When it comes to figuring out your finances, it’s easy to get led astray. There are so many blatant myths about money, debt, investing and more. How should you begin?
Darla Pellerselsa very long time financial adviser and president of Prosperity Financial Associates at Henderson, Nevada, says it’s important to educate yourself regarding financing and begin taking charge of your money right now.
“I’d encourage all to read, reach out to an investment professional, take a class, and collect facts on investment, financing, budgeting, life insurance, and debt discounts plans,” says Pellersels.
To help you manage your money, let’s debunk 8 common money myths that you might end up believing. Have a look.
MYTH #1: My student loan is deferred rather than gaining interest.
Oftentimes this is not correct. Have a look at the terms of your loan and read every bit of paperwork. Oftentimes, the particulars of your loan are said quite clearly on the statement or invoice.
MYTH #2: I do not need life insurance since I’ll be dead, so why should I care?
This is a common myth that many people buy into. Although you may not require the insurance money once you move away, a lack of insurance may leave your grieving spouse in a terrible financial bind. And, in certain countries, your loved ones can inherit your debt – leaving them in dire financial straits. You have insurance on your cell phone…why not your life! It’s not like you’d have to go to the company headquarters and stand in line for hours for an appointment like it was done in the earlier day. The boon of technology has made selling life insurance much easier, with companies using digital agents, self-service portals, and other similar tools that can make getting an insurance policy a quick yet well-informed process. You would not even need to leave your house, much less stand in any queue. There are some insurance products that could also pay you for chronic, critical as well as terminal illnesses. It’s worth your time to check this out and buy the best life insurance policy for you.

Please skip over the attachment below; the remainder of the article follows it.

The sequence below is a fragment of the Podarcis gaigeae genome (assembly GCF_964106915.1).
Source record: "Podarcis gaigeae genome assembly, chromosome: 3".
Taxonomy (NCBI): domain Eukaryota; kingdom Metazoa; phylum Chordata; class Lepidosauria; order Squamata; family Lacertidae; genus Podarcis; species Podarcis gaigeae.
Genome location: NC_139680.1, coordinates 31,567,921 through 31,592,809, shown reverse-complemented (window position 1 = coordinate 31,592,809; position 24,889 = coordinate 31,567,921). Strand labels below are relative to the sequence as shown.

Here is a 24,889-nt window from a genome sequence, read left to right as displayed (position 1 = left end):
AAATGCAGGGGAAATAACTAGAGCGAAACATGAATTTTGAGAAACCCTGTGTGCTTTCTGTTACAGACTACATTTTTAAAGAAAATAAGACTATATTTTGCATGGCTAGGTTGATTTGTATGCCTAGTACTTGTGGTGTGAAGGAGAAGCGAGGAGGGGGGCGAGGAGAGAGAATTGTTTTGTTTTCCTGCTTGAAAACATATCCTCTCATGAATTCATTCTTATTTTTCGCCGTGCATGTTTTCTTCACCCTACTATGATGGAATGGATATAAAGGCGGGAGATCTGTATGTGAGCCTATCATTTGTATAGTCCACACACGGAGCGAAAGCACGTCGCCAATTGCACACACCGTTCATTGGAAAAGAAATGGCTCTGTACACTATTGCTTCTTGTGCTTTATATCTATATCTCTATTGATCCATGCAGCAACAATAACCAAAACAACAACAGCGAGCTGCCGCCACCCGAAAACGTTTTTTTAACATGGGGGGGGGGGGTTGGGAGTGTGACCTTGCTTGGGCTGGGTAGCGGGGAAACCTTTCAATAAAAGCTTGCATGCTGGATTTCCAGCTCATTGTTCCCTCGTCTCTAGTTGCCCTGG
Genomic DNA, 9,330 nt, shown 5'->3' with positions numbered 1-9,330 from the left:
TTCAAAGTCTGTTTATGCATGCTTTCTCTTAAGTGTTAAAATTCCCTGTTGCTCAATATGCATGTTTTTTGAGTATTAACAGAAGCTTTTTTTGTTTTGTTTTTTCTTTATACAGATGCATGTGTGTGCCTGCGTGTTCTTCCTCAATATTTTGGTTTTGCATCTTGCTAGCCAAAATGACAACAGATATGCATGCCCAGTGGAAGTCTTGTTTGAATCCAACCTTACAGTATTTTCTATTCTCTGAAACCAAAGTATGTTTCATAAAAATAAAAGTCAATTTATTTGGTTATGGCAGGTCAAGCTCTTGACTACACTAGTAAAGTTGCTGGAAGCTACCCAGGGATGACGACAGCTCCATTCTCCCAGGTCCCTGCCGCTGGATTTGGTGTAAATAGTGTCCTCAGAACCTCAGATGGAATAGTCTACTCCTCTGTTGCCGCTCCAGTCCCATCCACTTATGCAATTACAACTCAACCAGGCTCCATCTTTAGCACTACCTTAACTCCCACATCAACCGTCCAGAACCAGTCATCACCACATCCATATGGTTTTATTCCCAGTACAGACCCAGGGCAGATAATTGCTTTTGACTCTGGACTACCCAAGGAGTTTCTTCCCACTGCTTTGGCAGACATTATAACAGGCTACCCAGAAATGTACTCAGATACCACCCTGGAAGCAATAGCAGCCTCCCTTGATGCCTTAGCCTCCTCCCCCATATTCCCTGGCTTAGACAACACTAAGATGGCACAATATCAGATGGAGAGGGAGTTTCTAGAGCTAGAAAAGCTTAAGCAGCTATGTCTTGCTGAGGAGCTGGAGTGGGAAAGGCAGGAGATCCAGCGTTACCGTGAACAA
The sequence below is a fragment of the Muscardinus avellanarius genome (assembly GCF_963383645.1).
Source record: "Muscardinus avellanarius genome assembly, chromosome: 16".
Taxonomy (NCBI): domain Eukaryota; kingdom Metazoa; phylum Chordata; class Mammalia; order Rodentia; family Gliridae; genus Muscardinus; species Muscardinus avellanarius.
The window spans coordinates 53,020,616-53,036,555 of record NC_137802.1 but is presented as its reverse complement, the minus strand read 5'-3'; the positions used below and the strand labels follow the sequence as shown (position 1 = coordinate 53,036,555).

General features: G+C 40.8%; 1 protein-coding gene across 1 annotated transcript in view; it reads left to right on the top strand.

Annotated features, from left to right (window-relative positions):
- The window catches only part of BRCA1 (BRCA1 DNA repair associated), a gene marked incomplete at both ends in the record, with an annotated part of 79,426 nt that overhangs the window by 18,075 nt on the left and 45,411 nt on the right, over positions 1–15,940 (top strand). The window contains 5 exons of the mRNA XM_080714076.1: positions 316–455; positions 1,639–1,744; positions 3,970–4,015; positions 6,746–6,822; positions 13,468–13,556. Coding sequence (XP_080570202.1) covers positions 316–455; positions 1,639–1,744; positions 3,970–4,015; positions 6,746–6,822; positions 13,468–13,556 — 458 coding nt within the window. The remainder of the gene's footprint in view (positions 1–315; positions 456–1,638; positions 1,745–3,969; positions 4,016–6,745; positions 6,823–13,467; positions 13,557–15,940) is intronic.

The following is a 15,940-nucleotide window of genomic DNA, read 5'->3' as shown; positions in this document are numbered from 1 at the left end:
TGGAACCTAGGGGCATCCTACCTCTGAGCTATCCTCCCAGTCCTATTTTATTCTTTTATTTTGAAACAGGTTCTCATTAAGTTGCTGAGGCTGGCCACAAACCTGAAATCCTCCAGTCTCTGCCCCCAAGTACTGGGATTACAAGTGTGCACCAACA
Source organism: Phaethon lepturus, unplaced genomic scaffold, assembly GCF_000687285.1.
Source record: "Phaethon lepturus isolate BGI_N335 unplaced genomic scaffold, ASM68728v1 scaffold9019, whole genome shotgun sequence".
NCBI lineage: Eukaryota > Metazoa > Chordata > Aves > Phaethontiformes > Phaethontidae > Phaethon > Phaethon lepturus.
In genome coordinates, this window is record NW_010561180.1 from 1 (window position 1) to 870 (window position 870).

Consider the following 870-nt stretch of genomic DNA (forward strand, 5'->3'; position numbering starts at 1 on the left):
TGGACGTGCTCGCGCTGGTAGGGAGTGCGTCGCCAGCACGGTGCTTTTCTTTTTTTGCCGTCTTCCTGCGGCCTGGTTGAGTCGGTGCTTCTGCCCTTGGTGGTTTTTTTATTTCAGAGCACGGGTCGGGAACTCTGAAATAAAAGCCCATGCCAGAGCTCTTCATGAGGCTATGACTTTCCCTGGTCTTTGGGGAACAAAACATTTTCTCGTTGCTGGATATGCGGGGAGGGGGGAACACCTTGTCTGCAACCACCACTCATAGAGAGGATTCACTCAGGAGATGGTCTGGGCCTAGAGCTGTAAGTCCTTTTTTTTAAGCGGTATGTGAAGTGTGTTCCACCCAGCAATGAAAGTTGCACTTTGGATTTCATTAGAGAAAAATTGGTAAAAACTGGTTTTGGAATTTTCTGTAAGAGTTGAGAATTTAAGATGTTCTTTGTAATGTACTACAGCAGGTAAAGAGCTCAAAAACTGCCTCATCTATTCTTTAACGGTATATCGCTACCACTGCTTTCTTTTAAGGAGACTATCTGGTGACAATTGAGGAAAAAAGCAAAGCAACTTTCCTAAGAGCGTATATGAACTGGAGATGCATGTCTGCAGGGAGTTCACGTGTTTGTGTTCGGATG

MYTH #3: You have to be rich to invest.
That is flat-out, not correct. In fact, you don’t even have to be wealthy to employ a financial adviser. There are loads of advisers out there that can allow you to invest with a tiny minimal investment and low to no charges. Pellersels says that she has many customers that can only invest a little monthly or yearly. If you start early, a little amount may change your retirement picture in the future.
MYTH #4: If a financial adviser controls my cash, I do not need to understand how to make investments. That is why there are all professionals.
You need to know where your money is invested at all times. You always need to inquire about your investments, especially if weighing risk against benefits and volatility.
MYTH #5: I must wait until I’m 65 to retire.
Many people feel that there’s a mandatory retirement age but that isn’t correct. You may retire at any age or period you desire. Irrespective of if you intend to retire, it’s important that you work toward getting out of debt, invest as much as possible into a retirement account, and save money to prepare to live out the rest of your years.
MYTH #6: It is too late for me to regain control of my finances.
If you’re still breathing and working, you can begin!
MYTH #7: I will have a car payment or home payment.
Believe it or not, there isn’t anything that says that these things are forever. You do not have to have a car payment or home payment. There are many people out there that pay cash for slightly used cars. There are even folks that have paid off their house mortgage early. Otherwise, there are options similar to mortgage protection insurance rider. Such insurance can ensure that your mortgage cover is paid for a definite period, even if you can’t pay it due to personal reasons like critical illness, unemployment, accidental death, etc. To repay your vehicle or home loan sooner, you may want to consider earmarking extra money toward your monthly obligations. This won’t only help you hit your goals sooner, but you’ll also wind up paying less attention. To repay your vehicle or home loan sooner, you may want to consider earmarking extra money toward your monthly obligations. This won’t only help you hit your goals sooner, but you’ll also wind up paying less attention.
MYTH #8: Credit Cards are fantastic for emergencies.
Wrong. Cash is very good for emergencies! Should you use a credit card to pay for a crisis and it continues more than expected, you’ve only dug yourself into a deeper debt hole. Losing work, medical problems or even accidents can set you back significantly. This is exactly what an emergency finance is for.
Thanks to Leon Rees from Onlyreviews for this submission.